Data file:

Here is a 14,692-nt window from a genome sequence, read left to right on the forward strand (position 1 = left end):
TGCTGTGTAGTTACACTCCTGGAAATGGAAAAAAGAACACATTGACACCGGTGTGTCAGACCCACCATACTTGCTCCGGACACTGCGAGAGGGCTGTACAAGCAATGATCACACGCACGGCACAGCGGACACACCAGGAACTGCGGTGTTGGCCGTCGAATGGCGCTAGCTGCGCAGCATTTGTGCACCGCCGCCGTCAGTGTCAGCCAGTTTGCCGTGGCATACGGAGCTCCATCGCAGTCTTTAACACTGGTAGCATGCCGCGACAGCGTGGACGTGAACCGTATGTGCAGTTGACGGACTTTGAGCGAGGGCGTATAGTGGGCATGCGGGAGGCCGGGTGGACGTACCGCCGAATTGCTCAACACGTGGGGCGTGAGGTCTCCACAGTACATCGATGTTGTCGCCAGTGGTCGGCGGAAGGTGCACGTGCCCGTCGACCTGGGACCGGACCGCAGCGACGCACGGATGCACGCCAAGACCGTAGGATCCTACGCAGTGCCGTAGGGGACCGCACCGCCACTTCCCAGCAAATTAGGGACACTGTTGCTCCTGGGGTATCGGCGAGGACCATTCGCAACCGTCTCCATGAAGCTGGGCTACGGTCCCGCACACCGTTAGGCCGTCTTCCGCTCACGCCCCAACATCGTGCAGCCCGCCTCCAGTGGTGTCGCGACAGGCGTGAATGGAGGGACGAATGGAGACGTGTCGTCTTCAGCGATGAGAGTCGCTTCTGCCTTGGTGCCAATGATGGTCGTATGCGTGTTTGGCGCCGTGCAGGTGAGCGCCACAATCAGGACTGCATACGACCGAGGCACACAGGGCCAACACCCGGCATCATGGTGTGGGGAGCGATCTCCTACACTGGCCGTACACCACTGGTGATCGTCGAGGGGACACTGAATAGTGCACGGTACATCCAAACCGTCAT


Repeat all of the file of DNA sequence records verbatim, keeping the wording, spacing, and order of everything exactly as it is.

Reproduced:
Here is a 14,692-nt window from a genome sequence, read left to right on the forward strand (position 1 = left end):
TGCTGTGTAGTTACACTCCTGGAAATGGAAAAAAGAACACATTGACACCGGTGTGTCAGACCCACCATACTTGCTCCGGACACTGCGAGAGGGCTGTACAAGCAATGATCACACGCACGGCACAGCGGACACACCAGGAACTGCGGTGTTGGCCGTCGAATGGCGCTAGCTGCGCAGCATTTGTGCACCGCCGCCGTCAGTGTCAGCCAGTTTGCCGTGGCATACGGAGCTCCATCGCAGTCTTTAACACTGGTAGCATGCCGCGACAGCGTGGACGTGAACCGTATGTGCAGTTGACGGACTTTGAGCGAGGGCGTATAGTGGGCATGCGGGAGGCCGGGTGGACGTACCGCCGAATTGCTCAACACGTGGGGCGTGAGGTCTCCACAGTACATCGATGTTGTCGCCAGTGGTCGGCGGAAGGTGCACGTGCCCGTCGACCTGGGACCGGACCGCAGCGACGCACGGATGCACGCCAAGACCGTAGGATCCTACGCAGTGCCGTAGGGGACCGCACCGCCACTTCCCAGCAAATTAGGGACACTGTTGCTCCTGGGGTATCGGCGAGGACCATTCGCAACCGTCTCCATGAAGCTGGGCTACGGTCCCGCACACCGTTAGGCCGTCTTCCGCTCACGCCCCAACATCGTGCAGCCCGCCTCCAGTGGTGTCGCGACAGGCGTGAATGGAGGGACGAATGGAGACGTGTCGTCTTCAGCGATGAGAGTCGCTTCTGCCTTGGTGCCAATGATGGTCGTATGCGTGTTTGGCGCCGTGCAGGTGAGCGCCACAATCAGGACTGCATACGACCGAGGCACACAGGGCCAACACCCGGCATCATGGTGTGGGGAGCGATCTCCTACACTGGCCGTACACCACTGGTGATCGTCGAGGGGACACTGAATAGTGCACGGTACATCCAAACCGTCAT